“Lofty goals for a bard.” Her icy smile didn’t reach her eyes and her grip hardened in his hair, the knife biting deeper.

He didn’t respond.

“Guards.” They were by her side in seconds, taking Ingemon from her grasp, holding him steady as she slowly stood up.

Staring at the knife and the blood slowly dripping down the blade, she coldly passed sentence.

“We don’t have another historian and the stories must survive, otherwise you would be dead. Write them down and I may yet let you live.”

His eyes had darkened but his reply was soft, “Yes, your highness.”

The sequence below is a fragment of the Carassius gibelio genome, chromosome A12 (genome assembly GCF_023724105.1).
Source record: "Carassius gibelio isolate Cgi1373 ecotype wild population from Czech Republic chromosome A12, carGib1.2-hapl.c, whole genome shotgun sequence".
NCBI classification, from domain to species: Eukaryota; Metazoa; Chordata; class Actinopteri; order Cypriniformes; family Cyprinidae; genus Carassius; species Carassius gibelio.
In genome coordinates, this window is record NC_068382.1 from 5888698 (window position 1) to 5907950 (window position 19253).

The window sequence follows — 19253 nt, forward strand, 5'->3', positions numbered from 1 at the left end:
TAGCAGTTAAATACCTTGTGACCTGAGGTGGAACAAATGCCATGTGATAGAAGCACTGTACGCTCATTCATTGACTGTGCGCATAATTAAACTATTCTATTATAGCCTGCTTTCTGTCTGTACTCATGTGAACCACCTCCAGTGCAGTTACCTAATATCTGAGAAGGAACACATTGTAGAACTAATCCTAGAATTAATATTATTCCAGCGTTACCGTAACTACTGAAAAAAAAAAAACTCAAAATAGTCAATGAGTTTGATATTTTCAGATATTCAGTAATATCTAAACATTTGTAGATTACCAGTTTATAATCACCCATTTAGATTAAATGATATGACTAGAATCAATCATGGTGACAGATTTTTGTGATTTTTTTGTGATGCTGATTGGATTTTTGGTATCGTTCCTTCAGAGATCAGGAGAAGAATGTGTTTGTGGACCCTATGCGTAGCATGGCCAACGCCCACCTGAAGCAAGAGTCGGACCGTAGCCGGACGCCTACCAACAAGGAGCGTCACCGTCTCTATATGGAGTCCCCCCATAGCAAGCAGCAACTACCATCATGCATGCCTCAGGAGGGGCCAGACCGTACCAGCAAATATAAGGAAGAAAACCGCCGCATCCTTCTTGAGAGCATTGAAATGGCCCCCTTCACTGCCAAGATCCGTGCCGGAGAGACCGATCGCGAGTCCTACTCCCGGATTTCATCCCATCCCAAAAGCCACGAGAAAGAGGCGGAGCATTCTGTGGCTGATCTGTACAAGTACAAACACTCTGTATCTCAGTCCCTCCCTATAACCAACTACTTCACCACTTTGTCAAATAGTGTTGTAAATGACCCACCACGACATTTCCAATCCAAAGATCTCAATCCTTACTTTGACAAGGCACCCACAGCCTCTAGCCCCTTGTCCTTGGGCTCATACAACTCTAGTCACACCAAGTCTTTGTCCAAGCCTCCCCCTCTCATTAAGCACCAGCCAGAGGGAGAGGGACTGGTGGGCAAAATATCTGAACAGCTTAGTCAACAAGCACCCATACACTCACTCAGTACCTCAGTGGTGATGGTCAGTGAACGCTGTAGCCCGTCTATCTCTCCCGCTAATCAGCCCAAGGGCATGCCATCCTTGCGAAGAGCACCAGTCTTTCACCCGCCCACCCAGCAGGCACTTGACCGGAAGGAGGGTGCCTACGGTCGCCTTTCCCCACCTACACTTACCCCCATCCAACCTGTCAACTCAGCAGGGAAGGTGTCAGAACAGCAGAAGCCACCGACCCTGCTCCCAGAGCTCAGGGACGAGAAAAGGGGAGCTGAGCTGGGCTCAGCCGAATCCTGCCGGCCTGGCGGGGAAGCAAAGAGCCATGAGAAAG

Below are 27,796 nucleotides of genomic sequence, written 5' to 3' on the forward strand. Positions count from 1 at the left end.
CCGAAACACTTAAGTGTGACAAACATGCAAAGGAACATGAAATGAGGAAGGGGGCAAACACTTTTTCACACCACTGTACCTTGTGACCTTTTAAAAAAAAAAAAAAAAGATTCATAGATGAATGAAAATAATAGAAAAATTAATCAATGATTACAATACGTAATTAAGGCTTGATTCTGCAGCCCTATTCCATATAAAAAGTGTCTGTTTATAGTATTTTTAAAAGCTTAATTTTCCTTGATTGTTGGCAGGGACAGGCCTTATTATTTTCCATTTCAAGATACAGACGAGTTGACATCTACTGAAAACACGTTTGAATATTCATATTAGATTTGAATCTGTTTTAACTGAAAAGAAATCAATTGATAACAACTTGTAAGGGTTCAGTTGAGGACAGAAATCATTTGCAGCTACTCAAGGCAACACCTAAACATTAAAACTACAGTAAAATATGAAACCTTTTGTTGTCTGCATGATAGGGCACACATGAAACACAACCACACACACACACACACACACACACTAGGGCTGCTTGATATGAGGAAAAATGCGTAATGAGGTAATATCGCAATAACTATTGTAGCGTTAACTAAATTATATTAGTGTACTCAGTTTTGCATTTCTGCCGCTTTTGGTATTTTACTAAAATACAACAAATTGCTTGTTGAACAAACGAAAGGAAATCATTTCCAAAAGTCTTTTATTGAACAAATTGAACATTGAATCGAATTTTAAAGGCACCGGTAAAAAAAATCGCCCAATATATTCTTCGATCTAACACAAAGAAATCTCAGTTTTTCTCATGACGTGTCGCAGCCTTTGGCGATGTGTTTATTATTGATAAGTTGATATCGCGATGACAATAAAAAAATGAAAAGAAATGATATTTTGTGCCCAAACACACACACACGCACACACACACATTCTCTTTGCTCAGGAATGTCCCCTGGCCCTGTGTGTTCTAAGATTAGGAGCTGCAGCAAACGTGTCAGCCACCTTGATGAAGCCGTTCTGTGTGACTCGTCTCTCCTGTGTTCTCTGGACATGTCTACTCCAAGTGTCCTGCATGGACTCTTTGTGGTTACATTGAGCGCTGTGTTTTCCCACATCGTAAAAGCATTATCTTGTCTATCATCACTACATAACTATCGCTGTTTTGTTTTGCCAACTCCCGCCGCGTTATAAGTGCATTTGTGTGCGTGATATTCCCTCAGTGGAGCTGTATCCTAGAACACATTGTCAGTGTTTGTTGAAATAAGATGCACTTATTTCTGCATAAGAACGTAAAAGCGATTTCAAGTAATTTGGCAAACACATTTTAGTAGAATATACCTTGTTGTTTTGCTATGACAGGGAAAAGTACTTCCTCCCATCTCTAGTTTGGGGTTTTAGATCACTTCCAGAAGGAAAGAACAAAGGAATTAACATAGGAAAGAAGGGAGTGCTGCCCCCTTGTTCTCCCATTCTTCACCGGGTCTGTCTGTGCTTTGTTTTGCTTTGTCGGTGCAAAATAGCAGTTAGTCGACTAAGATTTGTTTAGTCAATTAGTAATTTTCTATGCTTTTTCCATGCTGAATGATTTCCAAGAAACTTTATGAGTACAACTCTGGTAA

Sneering at his words, she looked at the guards. “He doesn’t need legs to write, just make sure he survives. I didn’t forgo the pleasure of his death on my hands simply to have you kill him by accident.”

Both guards nodded their heads in acceptance of her wishes and she waved her hand in dismissal, returning to her throne with a sigh.

How she would have loved to squash his beating heart in her hands.

She couldn’t remember how many had tried to take her throne, but it didn’t matter. They were all the same to her and they had all met the same fate, all but Ingemon. She would visit him in a week to see how he progressed. She was still hopeful that his death was in her near future and she smiled almost gleefully as she stared at his blood shimmering on her knife.